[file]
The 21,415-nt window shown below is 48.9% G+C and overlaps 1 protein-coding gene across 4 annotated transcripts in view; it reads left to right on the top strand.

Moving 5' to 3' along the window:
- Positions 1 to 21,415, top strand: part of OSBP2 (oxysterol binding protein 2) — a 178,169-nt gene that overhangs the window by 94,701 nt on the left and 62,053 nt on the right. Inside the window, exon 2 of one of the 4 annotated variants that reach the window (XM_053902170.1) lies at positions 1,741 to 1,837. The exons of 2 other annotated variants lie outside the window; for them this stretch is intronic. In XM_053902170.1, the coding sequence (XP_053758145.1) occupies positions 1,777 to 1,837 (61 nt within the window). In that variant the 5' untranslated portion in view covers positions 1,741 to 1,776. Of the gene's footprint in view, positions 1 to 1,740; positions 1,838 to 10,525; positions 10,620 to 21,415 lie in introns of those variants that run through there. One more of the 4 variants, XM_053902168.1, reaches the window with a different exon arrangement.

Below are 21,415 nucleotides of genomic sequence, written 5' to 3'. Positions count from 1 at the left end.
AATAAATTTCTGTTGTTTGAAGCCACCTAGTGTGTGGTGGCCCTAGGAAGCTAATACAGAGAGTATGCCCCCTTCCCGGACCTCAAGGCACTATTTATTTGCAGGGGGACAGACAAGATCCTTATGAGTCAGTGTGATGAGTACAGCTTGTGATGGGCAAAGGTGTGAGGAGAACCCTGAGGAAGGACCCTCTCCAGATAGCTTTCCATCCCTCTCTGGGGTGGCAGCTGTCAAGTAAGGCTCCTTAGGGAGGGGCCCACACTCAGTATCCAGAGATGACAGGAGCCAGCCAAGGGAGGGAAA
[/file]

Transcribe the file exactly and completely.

The 21,415-nt window shown below is 48.9% G+C and overlaps 1 protein-coding gene across 4 annotated transcripts in view; it reads left to right on the top strand.

Moving 5' to 3' along the window:
- Positions 1 to 21,415, top strand: part of OSBP2 (oxysterol binding protein 2) — a 178,169-nt gene that overhangs the window by 94,701 nt on the left and 62,053 nt on the right. Inside the window, exon 2 of one of the 4 annotated variants that reach the window (XM_053902170.1) lies at positions 1,741 to 1,837. The exons of 2 other annotated variants lie outside the window; for them this stretch is intronic. In XM_053902170.1, the coding sequence (XP_053758145.1) occupies positions 1,777 to 1,837 (61 nt within the window). In that variant the 5' untranslated portion in view covers positions 1,741 to 1,776. Of the gene's footprint in view, positions 1 to 1,740; positions 1,838 to 10,525; positions 10,620 to 21,415 lie in introns of those variants that run through there. One more of the 4 variants, XM_053902168.1, reaches the window with a different exon arrangement.

Below are 21,415 nucleotides of genomic sequence, written 5' to 3'. Positions count from 1 at the left end.
AATAAATTTCTGTTGTTTGAAGCCACCTAGTGTGTGGTGGCCCTAGGAAGCTAATACAGAGAGTATGCCCCCTTCCCGGACCTCAAGGCACTATTTATTTGCAGGGGGACAGACAAGATCCTTATGAGTCAGTGTGATGAGTACAGCTTGTGATGGGCAAAGGTGTGAGGAGAACCCTGAGGAAGGACCCTCTCCAGATAGCTTTCCATCCCTCTCTGGGGTGGCAGCTGTCAAGTAAGGCTCCTTAGGGAGGGGCCCACACTCAGTATCCAGAGATGACAGGAGCCAGCCAAGGGAGGGAAA